Sunday, March 09, 2008

A slow evolution

I've been doing some reading about the processes of change among the different Jewish denominations. It's interesting to see what decisions influence what changes, and at what pace the denominations move to adapt to each other.

Take the issue of ordaining female rabbis. Apparently the Reform movement was kicking the idea around all through the late 1800s (and vetoing it through the first few decades of the 1900s), but took another 100 years for it to come into practice with Rabbi Sally Preisand, who was ordained in 1972. I had vaguely heard of R. Preisand but was surprised to learn that right behind her, nipping at her heels, as it were, was a Reconstructionist Rabbi, Sandy Eisenberg Sasso, ordained just two years later. It took 11 years after Sally Preisand for the Conservative movement to follow suit, a process which some feared (and others threatened) would split the movement. For the most part, this did not happen. And even though there is presently no widespread move towards ordaining women rabbis in the Orthodox world, it too has not been immune from the shift. Since the 1970s, there has been a dramatic increase in the quality and diversity of educational opportunities for women, something that I would say must be partially read as Orthodoxy's attempt to negotiate a middle road between not actually ordaining female rabbis (too goyish!) and not overly pissing off/alienating women and the feminist-inclined in their own camp ("I can read Hebrew better than you, I can understand Talmudic argumentation, so remind me again why I can't study Talmud?")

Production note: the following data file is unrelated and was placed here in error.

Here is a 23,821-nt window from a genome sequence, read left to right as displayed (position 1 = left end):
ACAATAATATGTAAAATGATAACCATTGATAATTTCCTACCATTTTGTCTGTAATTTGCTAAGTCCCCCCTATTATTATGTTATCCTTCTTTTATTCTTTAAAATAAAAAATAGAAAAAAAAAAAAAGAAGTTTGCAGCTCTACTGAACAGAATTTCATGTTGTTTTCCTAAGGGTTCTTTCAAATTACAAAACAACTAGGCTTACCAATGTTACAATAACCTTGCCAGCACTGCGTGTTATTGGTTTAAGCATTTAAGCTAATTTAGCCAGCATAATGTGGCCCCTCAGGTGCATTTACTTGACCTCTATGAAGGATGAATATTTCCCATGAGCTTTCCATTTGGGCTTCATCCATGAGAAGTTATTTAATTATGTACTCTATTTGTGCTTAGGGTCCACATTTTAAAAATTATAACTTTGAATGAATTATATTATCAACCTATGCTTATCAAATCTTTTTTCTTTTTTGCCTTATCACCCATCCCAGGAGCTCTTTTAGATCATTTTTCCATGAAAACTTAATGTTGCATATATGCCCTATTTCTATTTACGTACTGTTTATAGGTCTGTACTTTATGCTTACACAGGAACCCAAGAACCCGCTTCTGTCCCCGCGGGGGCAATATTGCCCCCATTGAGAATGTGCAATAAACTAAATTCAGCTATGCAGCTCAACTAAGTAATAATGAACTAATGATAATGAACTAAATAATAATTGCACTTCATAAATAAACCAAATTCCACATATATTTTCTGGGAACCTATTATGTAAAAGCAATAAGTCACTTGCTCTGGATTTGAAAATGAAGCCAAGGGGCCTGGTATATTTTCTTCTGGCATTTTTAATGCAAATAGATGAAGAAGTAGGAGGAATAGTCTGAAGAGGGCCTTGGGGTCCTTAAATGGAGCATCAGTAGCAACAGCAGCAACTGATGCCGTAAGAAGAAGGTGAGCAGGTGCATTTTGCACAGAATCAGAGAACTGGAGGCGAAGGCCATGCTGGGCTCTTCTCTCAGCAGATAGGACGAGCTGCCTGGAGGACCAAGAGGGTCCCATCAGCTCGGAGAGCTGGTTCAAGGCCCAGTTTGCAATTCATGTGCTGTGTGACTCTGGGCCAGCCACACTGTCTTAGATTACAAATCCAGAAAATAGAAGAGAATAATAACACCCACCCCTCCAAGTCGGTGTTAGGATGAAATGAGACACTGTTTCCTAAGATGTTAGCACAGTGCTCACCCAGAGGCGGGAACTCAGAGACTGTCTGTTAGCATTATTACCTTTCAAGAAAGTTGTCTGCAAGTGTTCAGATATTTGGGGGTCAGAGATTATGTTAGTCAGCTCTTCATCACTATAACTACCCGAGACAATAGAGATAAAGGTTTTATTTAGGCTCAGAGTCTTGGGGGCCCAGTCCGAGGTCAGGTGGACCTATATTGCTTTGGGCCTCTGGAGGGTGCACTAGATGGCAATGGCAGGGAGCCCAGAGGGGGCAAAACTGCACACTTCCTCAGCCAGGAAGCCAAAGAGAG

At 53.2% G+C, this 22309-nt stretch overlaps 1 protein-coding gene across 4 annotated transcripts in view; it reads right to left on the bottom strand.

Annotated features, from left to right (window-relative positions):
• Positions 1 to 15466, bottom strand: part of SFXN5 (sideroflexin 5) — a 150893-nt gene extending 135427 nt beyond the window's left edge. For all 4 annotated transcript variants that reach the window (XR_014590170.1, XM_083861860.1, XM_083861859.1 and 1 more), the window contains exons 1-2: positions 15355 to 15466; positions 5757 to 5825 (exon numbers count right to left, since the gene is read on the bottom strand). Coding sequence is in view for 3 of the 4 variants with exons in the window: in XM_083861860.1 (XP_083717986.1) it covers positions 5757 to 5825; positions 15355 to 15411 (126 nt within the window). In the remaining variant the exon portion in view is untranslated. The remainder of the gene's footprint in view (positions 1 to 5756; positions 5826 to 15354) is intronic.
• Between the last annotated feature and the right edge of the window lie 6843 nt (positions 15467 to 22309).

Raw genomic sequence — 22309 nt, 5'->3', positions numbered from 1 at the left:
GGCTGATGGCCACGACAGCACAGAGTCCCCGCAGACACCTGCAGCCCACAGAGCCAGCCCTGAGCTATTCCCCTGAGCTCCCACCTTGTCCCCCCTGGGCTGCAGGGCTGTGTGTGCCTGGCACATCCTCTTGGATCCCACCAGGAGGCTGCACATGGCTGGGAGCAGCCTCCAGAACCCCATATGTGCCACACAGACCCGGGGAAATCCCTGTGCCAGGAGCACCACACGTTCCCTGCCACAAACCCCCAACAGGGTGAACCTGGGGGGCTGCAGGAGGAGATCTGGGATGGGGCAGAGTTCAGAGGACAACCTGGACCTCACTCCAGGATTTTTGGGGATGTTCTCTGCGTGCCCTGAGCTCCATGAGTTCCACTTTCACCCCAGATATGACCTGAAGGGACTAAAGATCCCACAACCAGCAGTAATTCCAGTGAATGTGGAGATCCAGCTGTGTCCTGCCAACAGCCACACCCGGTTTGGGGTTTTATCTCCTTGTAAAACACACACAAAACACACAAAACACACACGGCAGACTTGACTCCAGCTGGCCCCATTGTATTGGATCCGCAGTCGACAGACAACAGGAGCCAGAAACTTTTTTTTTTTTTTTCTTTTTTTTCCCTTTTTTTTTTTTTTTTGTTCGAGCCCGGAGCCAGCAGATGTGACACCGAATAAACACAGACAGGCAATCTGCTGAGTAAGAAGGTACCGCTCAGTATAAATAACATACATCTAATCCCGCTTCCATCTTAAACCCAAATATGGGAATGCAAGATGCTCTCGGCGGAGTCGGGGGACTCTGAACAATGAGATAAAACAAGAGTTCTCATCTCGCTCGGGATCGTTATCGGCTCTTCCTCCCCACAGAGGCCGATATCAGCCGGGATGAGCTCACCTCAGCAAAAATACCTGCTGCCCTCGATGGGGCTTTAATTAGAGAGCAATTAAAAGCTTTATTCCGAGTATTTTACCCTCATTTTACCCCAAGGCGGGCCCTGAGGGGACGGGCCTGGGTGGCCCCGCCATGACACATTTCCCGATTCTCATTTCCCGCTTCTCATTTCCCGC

This is all interesting to look at because it suggests the model for future issues. Take homosexuality. Again, we have Reconstructionist and Reform leading the way, letting gay students into their seminaries back in the late 1980s. As before, it has taken the Conservative movement longer, this time about twenty years, to come to similar conclusions- though, again, there is a lot of talk about this potentially splitting the movement, and the decision by the American wing to allow the ordination of gay rabbis seems like it will take a while to gain full acceptance among its counterparts in the UK and Israel.

But what's really fascinating is to look at how these questions of law and ideology influence things like political positions. The Reconstructionist and Reform movements were vocally supporting same-sex marriage as early as 1992 and 96. A recent article chronicling the latest salvo in the marriage wars in California focused on the religious movements involved, and which side they came down on:

On one side are the Mormon church, the California Catholic Conference, the National Association of Evangelicals and the Union of Orthodox Jewish Congregations. They describe marriage between a man and a woman as "the lifeblood of community, society and the state" and say any attempt by the courts to change that would create "deep tensions between civil and religious understandings of that institution."

On the other side are the Unitarians, the United Church of Christ, the Union for Reform Judaism, the Soka Gakkai branch of Buddhism, and dissident groups of Mormons, Catholics and Muslims. Saying their faiths and a wide range of historical traditions honor same-sex unions, they argue that the current law puts the state's stamp of approval on "the religious orthodoxy of some sects concerning who may marry."

Notice anything? The Conservative movement stayed out of it. Didn't want to take a side. It's kind of sad, but understandable. Given the trend for the Conservative movement to act slower (perhaps, in their minds, rightfully slow) on issues relating to social change, so it might have been too much to expect them to come out swinging for same-sex marriage so soon after finishing the last major battle over whether gays and lesbians can even become rabbis.

But then I spotted this: